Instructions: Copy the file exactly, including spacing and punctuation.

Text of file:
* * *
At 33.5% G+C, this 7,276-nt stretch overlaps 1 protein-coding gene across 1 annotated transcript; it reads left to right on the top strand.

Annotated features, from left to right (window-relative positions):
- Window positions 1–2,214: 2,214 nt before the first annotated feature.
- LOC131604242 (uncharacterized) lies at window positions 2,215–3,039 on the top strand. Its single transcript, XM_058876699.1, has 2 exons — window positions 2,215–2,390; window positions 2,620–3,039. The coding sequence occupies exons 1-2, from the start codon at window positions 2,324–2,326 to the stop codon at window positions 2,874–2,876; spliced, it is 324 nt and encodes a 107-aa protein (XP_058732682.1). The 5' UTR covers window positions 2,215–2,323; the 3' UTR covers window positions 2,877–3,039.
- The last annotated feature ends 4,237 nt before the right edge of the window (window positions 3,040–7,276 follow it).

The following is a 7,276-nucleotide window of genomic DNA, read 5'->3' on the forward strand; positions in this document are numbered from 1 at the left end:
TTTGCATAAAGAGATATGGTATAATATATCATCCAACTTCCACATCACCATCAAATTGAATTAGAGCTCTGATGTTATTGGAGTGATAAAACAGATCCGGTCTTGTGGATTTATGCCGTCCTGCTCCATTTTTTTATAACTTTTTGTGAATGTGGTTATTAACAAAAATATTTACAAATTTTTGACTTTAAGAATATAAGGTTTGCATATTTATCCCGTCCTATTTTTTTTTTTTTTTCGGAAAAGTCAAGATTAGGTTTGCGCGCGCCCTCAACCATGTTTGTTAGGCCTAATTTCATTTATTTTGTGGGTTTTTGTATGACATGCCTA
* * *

At 33.5% G+C, this 7,276-nt stretch overlaps 1 protein-coding gene across 1 annotated transcript; it reads left to right on the top strand.

Annotated features, from left to right (window-relative positions):
- Window positions 1–2,214: 2,214 nt before the first annotated feature.
- LOC131604242 (uncharacterized) lies at window positions 2,215–3,039 on the top strand. Its single transcript, XM_058876699.1, has 2 exons — window positions 2,215–2,390; window positions 2,620–3,039. The coding sequence occupies exons 1-2, from the start codon at window positions 2,324–2,326 to the stop codon at window positions 2,874–2,876; spliced, it is 324 nt and encodes a 107-aa protein (XP_058732682.1). The 5' UTR covers window positions 2,215–2,323; the 3' UTR covers window positions 2,877–3,039.
- The last annotated feature ends 4,237 nt before the right edge of the window (window positions 3,040–7,276 follow it).

The following is a 7,276-nucleotide window of genomic DNA, read 5'->3' on the forward strand; positions in this document are numbered from 1 at the left end:
TTTGCATAAAGAGATATGGTATAATATATCATCCAACTTCCACATCACCATCAAATTGAATTAGAGCTCTGATGTTATTGGAGTGATAAAACAGATCCGGTCTTGTGGATTTATGCCGTCCTGCTCCATTTTTTTATAACTTTTTGTGAATGTGGTTATTAACAAAAATATTTACAAATTTTTGACTTTAAGAATATAAGGTTTGCATATTTATCCCGTCCTATTTTTTTTTTTTTTTCGGAAAAGTCAAGATTAGGTTTGCGCGCGCCCTCAACCATGTTTGTTAGGCCTAATTTCATTTATTTTGTGGGTTTTTGTATGACATGCCTA